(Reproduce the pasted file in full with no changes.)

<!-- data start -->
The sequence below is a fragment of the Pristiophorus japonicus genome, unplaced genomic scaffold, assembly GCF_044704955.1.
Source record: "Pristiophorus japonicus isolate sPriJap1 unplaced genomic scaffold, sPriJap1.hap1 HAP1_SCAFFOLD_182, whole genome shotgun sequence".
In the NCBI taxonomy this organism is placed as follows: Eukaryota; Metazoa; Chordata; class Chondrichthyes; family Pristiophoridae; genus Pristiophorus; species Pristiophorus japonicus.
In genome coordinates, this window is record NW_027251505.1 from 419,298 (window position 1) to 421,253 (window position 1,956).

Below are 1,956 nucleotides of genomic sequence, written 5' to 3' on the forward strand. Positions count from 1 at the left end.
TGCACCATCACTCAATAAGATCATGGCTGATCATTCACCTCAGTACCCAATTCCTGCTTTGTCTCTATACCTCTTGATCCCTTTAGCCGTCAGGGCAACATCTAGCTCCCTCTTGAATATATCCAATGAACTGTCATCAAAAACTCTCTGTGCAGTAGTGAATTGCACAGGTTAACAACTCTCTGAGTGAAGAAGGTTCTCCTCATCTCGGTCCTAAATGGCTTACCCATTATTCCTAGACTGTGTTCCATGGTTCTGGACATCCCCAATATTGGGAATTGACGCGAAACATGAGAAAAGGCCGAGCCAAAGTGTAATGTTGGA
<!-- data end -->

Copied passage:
The sequence below is a fragment of the Pristiophorus japonicus genome, unplaced genomic scaffold, assembly GCF_044704955.1.
Source record: "Pristiophorus japonicus isolate sPriJap1 unplaced genomic scaffold, sPriJap1.hap1 HAP1_SCAFFOLD_182, whole genome shotgun sequence".
In the NCBI taxonomy this organism is placed as follows: Eukaryota; Metazoa; Chordata; class Chondrichthyes; family Pristiophoridae; genus Pristiophorus; species Pristiophorus japonicus.
In genome coordinates, this window is record NW_027251505.1 from 419,298 (window position 1) to 421,253 (window position 1,956).

Below are 1,956 nucleotides of genomic sequence, written 5' to 3' on the forward strand. Positions count from 1 at the left end.
TGCACCATCACTCAATAAGATCATGGCTGATCATTCACCTCAGTACCCAATTCCTGCTTTGTCTCTATACCTCTTGATCCCTTTAGCCGTCAGGGCAACATCTAGCTCCCTCTTGAATATATCCAATGAACTGTCATCAAAAACTCTCTGTGCAGTAGTGAATTGCACAGGTTAACAACTCTCTGAGTGAAGAAGGTTCTCCTCATCTCGGTCCTAAATGGCTTACCCATTATTCCTAGACTGTGTTCCATGGTTCTGGACATCCCCAATATTGGGAATTGACGCGAAACATGAGAAAAGGCCGAGCCAAAGTGTAATGTTGGA